As the applause in the Toulouse House faded, Bob started backtracking. “Now I’m not saying this is a definite shift in the path of the storm, it could just be a northern jog before continuing on its original path. But it looks like we may miss a direct hit on downtown New Orleans. And even better, if the storm passes us on the east, we will be spared the most severe storm surge, which could have caused catastrophic flooding.” The coverage shifted back to the Superdome.

We all looked at each other and smiled. It was after eleven and Bob Breck, whom I had no idea was going to have a vote, decided with his little magic pen we would stay at the Toulouse House tonight, and not go to the shelter at the Superdome.

Thanks Bob, it was looking pretty scary at the Dome anyways. I can only imagine how many people watching this newscast just put you in their Top Ten lists at this very moment. Nice work.

Bob sent it back to the news desk. The two anchors thanked him, and said they were ending their live coverage in New Orleans, and the station would be broadcasting the local news program out of Baton Rouge for the rest of the evening. The end of the local broadcast did not bother me at all. Since this storm had started to make it’s slow path towards our home, there was barely a shred of good news about her. It was always the worst-case scenario. The end of the world. I wanted to hear some good news, and once I finally got my wish, watching any more news became a low priority.

Dan wanted to celebrate. “Shots?”

Everyone agreed, even Vicki, who had a tendency to avoid straight bourbon. He grabbed one of the bottles of Jack Daniels out of the freezer and brought it back to the group. After twisting off the lid, he handed it to me. Before raising the bottle to my lips, I paused. “You guys, I want to apologize about all the pacing and phone drama you had to hear earlier. I got a little freaked out when my thirteen-year-old sister told me to leave because she though I was going to die. I’m sorry.”

Marcus smiled and patted me on the back. “Don’t worry buddy. We’re not mad, just hurry up with those shots.”

I held up the whiskey. “To Bob Breck.” I held the bottle to my mouth, tipped it back, and enjoyed the classic burn of Jack Daniels whiskey wandering down my throat. It was the first drink I truly enjoyed all night.

Marcus, Vicki, Dan, and Keith each took a turn with the bottle, and after the round of shots, we continued the drinking and partying in a much lighter mood for the remainder of the evening. The hurricane party had officially started, Katrina be damned.

Dan bowed out first.

He brought both lawn chairs in from the front porch and placed them next to the stairs. On his way upstairs to go to sleep, he unplugged the television and carried it up with him. He didn’t say why, and I didn’t ask.

After Dan, we started to drop off to sleep one-by-one, and I ended up watching television upstairs, the last one awake. The volume was down all the way so I wouldn’t disturb the rest of the group as they slept. Vicki’s head was next to mine on the pillow we were sharing while lying on the carpet in the central room upstairs — she was sleeping, but I couldn’t just yet. It was close to one in the morning, and the Baton Rouge news broadcast, combined with the decent amount of booze I had put in my face, was doing it’s best boring me to sleep, which was a good thing. I wanted to get some rest for tomorrow. The anchors were reporting on things other than the hurricane, and it was odd but soothing; I had my fill of Katrina media for the day.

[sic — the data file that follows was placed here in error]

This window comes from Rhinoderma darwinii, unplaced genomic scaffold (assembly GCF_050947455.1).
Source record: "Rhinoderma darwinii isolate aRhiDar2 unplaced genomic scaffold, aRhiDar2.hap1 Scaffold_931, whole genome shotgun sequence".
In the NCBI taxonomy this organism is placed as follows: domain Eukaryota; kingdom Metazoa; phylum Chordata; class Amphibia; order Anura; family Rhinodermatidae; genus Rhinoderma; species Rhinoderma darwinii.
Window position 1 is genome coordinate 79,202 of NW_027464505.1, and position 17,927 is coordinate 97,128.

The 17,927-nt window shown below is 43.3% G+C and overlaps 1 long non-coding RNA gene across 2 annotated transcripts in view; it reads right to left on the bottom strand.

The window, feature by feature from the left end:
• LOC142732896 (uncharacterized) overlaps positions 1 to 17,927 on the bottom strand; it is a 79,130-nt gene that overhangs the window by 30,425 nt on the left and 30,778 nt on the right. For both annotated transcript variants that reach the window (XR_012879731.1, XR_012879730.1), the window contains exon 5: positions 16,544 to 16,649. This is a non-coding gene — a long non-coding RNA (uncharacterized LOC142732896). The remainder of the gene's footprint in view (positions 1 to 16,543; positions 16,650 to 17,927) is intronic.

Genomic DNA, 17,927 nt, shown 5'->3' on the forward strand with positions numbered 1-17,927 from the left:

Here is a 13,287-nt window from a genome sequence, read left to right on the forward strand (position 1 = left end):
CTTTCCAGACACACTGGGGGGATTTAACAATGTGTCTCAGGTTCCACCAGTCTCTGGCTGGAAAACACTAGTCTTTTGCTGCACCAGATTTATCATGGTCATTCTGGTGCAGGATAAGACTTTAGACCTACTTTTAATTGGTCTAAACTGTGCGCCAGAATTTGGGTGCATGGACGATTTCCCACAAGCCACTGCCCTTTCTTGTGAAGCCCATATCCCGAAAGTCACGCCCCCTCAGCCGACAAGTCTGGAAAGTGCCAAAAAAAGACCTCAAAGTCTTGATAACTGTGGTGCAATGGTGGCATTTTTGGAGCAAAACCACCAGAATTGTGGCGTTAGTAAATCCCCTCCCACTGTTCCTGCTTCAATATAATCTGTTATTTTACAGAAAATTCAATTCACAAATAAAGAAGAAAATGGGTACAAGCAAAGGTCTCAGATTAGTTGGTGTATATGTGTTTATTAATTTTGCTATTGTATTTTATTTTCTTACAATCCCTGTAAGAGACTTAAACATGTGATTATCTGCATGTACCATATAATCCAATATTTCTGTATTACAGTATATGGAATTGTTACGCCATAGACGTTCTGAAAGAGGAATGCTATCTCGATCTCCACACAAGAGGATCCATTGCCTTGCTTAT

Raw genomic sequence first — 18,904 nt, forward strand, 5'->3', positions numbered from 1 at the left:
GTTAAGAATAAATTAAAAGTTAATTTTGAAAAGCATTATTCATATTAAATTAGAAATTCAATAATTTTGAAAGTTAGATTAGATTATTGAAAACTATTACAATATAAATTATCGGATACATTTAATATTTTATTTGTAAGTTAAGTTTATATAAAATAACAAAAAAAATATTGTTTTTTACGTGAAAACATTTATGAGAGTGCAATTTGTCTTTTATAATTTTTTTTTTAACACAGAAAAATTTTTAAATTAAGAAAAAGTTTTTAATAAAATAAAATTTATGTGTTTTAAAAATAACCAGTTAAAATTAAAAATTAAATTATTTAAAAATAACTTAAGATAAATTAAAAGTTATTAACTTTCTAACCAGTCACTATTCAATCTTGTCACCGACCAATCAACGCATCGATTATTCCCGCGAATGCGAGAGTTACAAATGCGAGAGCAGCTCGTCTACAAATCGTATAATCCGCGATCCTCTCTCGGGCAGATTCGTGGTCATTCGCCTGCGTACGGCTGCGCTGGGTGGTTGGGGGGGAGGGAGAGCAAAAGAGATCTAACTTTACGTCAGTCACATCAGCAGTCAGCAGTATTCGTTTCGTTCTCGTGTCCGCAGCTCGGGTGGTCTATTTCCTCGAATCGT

I looked out the small window at the back of the Toulouse House, the one that led to the roof. Through the small frame it was too dark to see anything very clearly, but the wind had intensified, and was brushing raindrops against the house occasionally. It was a soft, almost delicate, sound, a whisper of what tomorrow would bring. The temperature was low enough for me to put on a hooded sweatshirt Vicki had the foresight to pack for me. I pulled the hood tightly around my head and turned back to the television.

The news cut from a local story to a satellite image of the storm. It was in motion, doing the same jerky dance closer and closer to New Orleans, and then back to the it’s start. The eye still seemed to be heading north like Bob Breck said, but now the dot on the map representing New Orleans was completely obscured by the outer bands of the storm. The Gulf Coast from Louisiana to Alabama was shrouded by Katrina; swallowed up by the size of her.

How much of a difference would a slight change in the storm track make?

Really. Don’t bullshit yourself.

Is it that much better? She’s huge. Look at the size of the fucking thing.

Katrina did her five-step dance and repeat over, and over, and over.

And I watched her.

Looking for a hint of turning. Looking for an answer on how bad tomorrow was going to be. Looking for anything. She was hypnotizing. It was everything to me at that point. And just as quickly as one of her jerky steps to landfall, it happened.

The power went out.

I blinked as a ghost of the weather map floated in front of my eyes in the pitch black upstairs. Eventually it disappeared, and it was just me and the darkness. Losing power in New Orleans was normal during any hurricane or tropical storm. The power lines get lashed by trees and eventually a transformer goes out. Or something.

But six hours before landfall?

I kept staring at the powerless, blank television screen, and sometime later, I fell asleep.

Thanks for reading about our little hurricane party…there’s more to it, of course. You can get the rest of the story here, if you’d like to hear it.